We begin with the text. Congress defined an autodialer in terms of what it must do ("store or produce telephone numbers to be called") and how it must do it ("using a random or sequential number generator"). The definition uses a familiar structure: a list of verbs followed by a modifying clause. Under conventional rules of grammar, "[w]hen there is a straightforward, parallel construction that involves all nouns or verbs in a series," a modifier at the end of the list "normally applies to the entire series." A. Scalia & B. Garner, Reading Law: The Interpretation of Legal Texts 147 (2012) (Scalia & Garner) (quotation modified). The Court often applies this interpretative rule, usually referred to as the "series-qualifier canon." See Paroline v. United States, 572 U.S. 434, 447, 134 S.Ct. 1710, 188 L.Ed.2d 714 (2014) (citing Porto Rico Railway, Light & Power Co. v. Mor, 253 U.S. 345, 348, 40 S.Ct. 516, 64 L.Ed. 944 (1920)); see also United States v. Bass, 404 U.S. 336, 339-340, 92 S.Ct. 515, 30 L.Ed.2d 488 (1971). This canon generally reflects the most natural reading of a sentence. Imagine if a teacher announced that "students must not complete or check any homework to be turned in for a grade, using online homework-help websites." It would be strange to read that rule as prohibiting students from completing homework altogether, with or without online support.
Here, the series-qualifier canon recommends qualifying both antecedent verbs, "store" and "produce," with the phrase "using a random or sequential number generator." That recommendation produces the most natural construction, as confirmed by other aspects of § 227(a)(1)(A)'s text.
To begin, the modifier at issue immediately follows a concise, integrated clause: "store or produce telephone numbers to be called." See Cyan, Inc. v. Beaver County Employees Retirement Fund, 583 U. S. ___, ___ - ___, 138 S.Ct. 1061, 1076-77, 200 L.Ed.2d 332 (2018). The clause "hangs together as a unified whole," id., at ___, 138 S.Ct., at 1077, using the word "or" to connect two verbs that share a common direct object, "telephone numbers to be called." It would be odd to apply the modifier ("using a random or sequential number generator") to only a portion of this cohesive preceding clause.
Contrary to Duguid's view, this interpretation does not conflict with the so-called "rule of the last antecedent." Under that rule, "a limiting clause or phrase ... should ordinarily be read as modifying only the noun or phrase that it immediately follows." Barnhart v. Thomas, 540 U.S. 20, 26, 124 S.Ct. 376, 157 L.Ed.2d 333 (2003); see also Lockhart v. United States, 577 U.S. 347, 351, 136 S.Ct. 958, 194 L.Ed.2d 48 (2016). The rule of the last antecedent is context dependent. This Court has declined to apply the rule where, like here, the modifying clause appears after an integrated list. See Jama v. Immigration and Customs Enforcement, 543 U.S. 335, 344, n. 4, 125 S.Ct. 694, 160 L.Ed.2d 708 (2005) (collecting cases). Moreover, even if the rule of the last antecedent were relevant here, it would provide no help to Duguid. The last antecedent before "using a random or sequential number generator" is not "produce," as Duguid needs it to be, but rather "telephone numbers to be called." There is "no grammatical basis," Cyan, 583 U. S., at ___, 138 S.Ct., at 1077, for arbitrarily stretching the modifier back to include "produce," but not so far back as to include "store."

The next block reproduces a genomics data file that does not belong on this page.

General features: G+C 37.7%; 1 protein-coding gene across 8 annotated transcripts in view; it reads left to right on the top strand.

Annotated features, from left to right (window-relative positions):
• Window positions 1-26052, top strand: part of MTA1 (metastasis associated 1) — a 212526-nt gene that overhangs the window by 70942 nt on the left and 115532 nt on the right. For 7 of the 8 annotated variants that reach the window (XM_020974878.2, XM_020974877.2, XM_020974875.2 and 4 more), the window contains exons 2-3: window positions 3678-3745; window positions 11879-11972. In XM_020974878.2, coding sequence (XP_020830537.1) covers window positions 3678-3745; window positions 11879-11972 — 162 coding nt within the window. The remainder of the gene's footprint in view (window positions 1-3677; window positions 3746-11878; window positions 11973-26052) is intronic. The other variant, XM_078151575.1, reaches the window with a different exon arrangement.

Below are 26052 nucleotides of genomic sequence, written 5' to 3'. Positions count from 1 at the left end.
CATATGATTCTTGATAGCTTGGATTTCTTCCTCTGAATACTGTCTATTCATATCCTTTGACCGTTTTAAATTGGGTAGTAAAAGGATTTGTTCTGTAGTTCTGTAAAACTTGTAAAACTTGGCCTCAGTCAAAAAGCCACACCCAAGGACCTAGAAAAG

In sum, Congress' definition of an autodialer requires that in all cases, whether storing or producing numbers to be called, the equipment in question must use a random or sequential number generator. This definition excludes equipment like Facebook's login notification system, which does not use such technology.
The statutory context confirms that the autodialer definition excludes equipment that does not "us[e] a random or sequential number generator." 47 U.S.C. § 227(a)(1)(A). Consider the TCPA's restrictions on the use of autodialers. As previously noted, § 227(b)(1) makes it unlawful to use an autodialer to call certain "emergency telephone line[s]" and lines "for which the called party is charged for the call." § 227(b)(1)(A). It also makes it unlawful to use an autodialer "in such a way that two or more telephone lines of a multiline business are engaged simultaneously." § 227(b)(1)(D). These prohibitions target a unique type of telemarketing equipment that risks dialing emergency lines randomly or tying up all the sequentially numbered lines at a single entity.
Expanding the definition of an autodialer to encompass any equipment that merely stores and dials telephone numbers would take a chainsaw to these nuanced problems when Congress meant to use a scalpel. Duguid's interpretation of an autodialer would capture virtually all modern cell phones, which have the capacity to "store ... telephone numbers to be called" and "dial such numbers." § 227(a)(1). The TCPA's liability provisions, then, could affect ordinary cell phone owners in the course of commonplace usage, such as speed dialing or sending automated text message responses. See § 227(b)(3) (authorizing a $500 fine per violation, increased to $1,500 if the sender acted "willfully" or "knowingly").